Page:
Research to be published by Anglicare shows the ACT struggles to provide low income housing.

Research to be published by Anglicare shows the ACT struggles to provide low income housing. Photo: Dean Osland

Welfare groups are calling on the federal and ACT governments to boost assistance for renters struggling to afford housing.

Research to be published by Anglicare Australia on Monday found no affordable and appropriate properties available in nine of the 13 low-income categories in Canberra, including single parents receiving parenting payments and youth allowance recipients.

The agency is urging the federal government to increase rent assistance and redefine ''affordable'' for National Rental Affordability Scheme properties, stating that 75 per cent of market rent is unaffordable for the poor.

Ongoing housing problems are hitting the region's single parents particularly hard, said Anglicare ACT director Jenny Kitchin.

''It's not surprising they have to turn to charities like Anglicare to put food on the kids' dinner plates,'' she said.

''We are also aware of situations where single parents are moving in with other families - living together in two or three-bedroom units - in order to share the rental cost. In one example three adults, three teenagers and two younger children are living together in a small flat.''

Researchers found the cheapest rent for a two-bedroom property in the region was $220 a week, which accounted for 46 per cent of the income of a single parent on Newstart with an eight-year-old child.

The report also said increasing prices across the border had tightened the rental market for low earners in the capital:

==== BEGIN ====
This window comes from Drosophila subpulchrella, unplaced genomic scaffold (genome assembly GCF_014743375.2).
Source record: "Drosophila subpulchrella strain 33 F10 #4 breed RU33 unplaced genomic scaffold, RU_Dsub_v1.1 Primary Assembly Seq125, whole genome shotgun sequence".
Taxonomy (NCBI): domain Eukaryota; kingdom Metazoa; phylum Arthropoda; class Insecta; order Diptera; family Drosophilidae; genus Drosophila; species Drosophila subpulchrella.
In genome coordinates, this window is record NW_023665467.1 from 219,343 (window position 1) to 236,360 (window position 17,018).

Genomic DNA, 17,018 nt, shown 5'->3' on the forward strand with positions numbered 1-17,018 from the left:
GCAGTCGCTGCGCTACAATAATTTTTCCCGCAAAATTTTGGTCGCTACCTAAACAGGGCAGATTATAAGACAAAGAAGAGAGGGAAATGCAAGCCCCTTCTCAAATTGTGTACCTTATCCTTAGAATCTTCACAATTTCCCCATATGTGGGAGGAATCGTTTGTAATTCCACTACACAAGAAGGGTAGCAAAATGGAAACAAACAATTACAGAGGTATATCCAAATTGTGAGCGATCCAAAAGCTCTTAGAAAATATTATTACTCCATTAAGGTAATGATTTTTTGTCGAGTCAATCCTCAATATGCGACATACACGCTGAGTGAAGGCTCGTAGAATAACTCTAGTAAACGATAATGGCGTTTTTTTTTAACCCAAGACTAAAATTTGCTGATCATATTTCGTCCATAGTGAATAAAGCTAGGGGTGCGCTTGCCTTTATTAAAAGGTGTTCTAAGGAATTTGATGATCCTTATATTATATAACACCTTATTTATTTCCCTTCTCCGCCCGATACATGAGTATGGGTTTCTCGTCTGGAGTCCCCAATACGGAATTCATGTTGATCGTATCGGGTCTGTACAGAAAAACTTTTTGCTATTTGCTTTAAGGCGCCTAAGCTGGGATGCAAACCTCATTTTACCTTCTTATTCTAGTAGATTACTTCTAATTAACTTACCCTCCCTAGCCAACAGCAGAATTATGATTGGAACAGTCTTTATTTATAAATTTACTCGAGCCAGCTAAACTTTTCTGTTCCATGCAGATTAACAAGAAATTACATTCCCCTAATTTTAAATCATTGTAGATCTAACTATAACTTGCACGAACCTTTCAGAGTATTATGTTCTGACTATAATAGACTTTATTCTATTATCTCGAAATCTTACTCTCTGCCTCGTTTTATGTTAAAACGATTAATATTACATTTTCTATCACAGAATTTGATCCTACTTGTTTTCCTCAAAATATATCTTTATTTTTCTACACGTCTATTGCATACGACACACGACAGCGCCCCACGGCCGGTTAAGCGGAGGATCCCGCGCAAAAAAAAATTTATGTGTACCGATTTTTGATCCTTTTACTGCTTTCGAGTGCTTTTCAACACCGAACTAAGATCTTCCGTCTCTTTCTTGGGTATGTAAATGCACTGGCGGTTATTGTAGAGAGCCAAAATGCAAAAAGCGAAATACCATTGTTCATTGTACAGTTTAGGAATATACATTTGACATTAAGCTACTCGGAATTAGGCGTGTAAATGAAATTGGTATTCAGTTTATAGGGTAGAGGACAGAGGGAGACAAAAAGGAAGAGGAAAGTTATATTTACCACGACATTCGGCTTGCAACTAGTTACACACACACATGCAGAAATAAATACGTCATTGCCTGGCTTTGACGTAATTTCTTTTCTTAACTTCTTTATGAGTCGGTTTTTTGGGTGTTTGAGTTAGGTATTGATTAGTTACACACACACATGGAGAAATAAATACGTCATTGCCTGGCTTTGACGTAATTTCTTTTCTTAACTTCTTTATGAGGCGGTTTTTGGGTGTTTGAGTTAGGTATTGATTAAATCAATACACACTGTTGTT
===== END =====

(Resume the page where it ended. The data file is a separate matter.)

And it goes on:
''Queanbeyan, which in past decades was the solution to affordable housing for Canberra workers, now has rental prices approaching the unaffordability levels in Canberra.

''Persons employed in lower-paid industries or reliant on Centrelink benefits have next to no options in this market.''

Housing affordability is worsening throughout the capital, according to ACT Shelter executive officer Leigh Watson, who said it took more than six times the average income to afford the median house price in Canberra.

Ms Watson said the agency had called on the ACT government to provide additional funding to Canberrans receiving Commonwealth Rent Assistance.

''CRA is the same amount wherever you live, but the average rent paid by people who are in receipt of CRA in the ACT is the highest in the country,'' she said.

''This increased by an average of 13 per cent between 2008 and 2010 whereas CRA has not increased to keep pace with this increase.''

ACT Minister Andrew Barr said the ACT government used a range of measures to help with housing problems, but did not directly provide rent assistance.

Mr Barr said steps had been taken to improve housing affordability in the capital, but the government still recognised the situation facing some renters in the ACT.

''The ACT housing market, while moderating somewhat, remains robust,'' he said.

''In general this is a good thing, however the government acknowledges it does pose a challenge for renters and buyers on lower incomes.''